Safety Signs News

Landlord fined over missing fire signs

14th January 2011 | Fire Signs

Posted by Jason Nicholls.

A Bradford landlord has been fined for putting lives at risk partly because of missing fire safety signs at a student property he owned and managed.

Bradford Magistrates' Court heard that Enus Miah's eleven-bedroom house in the city's university area was so poorly maintained that Bradford Council environmental officers discovered sewage running through its back garden when they visited it last year, the Telegraph & Argus reported.

Mr Miah was fined £2,500 after pleading guilty to five charges relating to his failure to ensure the property was safe for habitation.

Prosecutor Harjit Ryatt, acting on behalf of the council, said there were no fire signs in the property to alert tenants to an escape route in the case of a fire and one of the bedrooms was so poorly lit no one could use it.

Tenants had been forced to overload extension cables because there weren't enough power sockets and an oven was deemed unsafe to use because it was obstructed by a fridge.

There was also evidence of rodent droppings, the court heard.

However, Mr Miah said he did put all the fire safety signs up but tenants had removed them.

He had appointed a manager to look after the property but when he left after six months he couldn't find anyone else to take over.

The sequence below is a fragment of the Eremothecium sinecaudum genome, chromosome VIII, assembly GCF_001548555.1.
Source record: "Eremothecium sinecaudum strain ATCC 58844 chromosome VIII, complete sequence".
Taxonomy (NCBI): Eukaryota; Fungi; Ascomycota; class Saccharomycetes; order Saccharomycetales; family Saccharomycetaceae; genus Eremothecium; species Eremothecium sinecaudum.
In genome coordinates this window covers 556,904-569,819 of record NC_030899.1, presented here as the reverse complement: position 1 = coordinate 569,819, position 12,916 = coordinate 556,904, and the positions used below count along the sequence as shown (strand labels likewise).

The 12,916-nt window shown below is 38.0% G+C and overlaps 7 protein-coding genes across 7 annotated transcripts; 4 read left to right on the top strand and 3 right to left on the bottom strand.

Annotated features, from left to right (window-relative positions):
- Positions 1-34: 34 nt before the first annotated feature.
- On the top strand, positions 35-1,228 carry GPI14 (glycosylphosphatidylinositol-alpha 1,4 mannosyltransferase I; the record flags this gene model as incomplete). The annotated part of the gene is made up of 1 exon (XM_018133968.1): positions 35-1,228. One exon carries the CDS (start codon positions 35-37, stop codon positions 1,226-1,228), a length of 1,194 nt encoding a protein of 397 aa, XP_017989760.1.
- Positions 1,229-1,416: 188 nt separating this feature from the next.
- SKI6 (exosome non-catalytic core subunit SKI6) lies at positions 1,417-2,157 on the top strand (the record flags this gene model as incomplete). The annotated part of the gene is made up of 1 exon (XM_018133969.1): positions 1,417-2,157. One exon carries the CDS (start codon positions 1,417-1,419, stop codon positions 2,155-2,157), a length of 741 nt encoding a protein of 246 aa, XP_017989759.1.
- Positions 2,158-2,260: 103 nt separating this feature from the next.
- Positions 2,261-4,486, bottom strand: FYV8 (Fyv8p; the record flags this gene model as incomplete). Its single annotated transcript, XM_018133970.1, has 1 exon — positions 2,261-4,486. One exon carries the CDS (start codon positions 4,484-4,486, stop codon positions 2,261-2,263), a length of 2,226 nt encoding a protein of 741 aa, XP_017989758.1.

"I had to work for someone else and I didn't have enough time," the newspaper reported him as saying.

The landlord could have faced a fine of £5,000 for each individual charge but Peter Holmes, the chairman of the bench, said the fine would be less severe given Mr Miah's early guilty pleas and efforts to address the problems - the property is now judged to be in satisfactory condition.

"The level of the fine and award for costs shows how important it is for landlords to take their duties and responsibilities towards their property seriously," Liam Jowett, Bradford Council’s housing standards manager, was quoted by the newspaper as saying.

"If they fail to maintain their property to a reasonable standard and are not prepared to act on the advice given to them by environmental health officers, then they can be taken to court and suffer serious financial penalties."ADNFCR-2754-ID-800342428-ADNFCR


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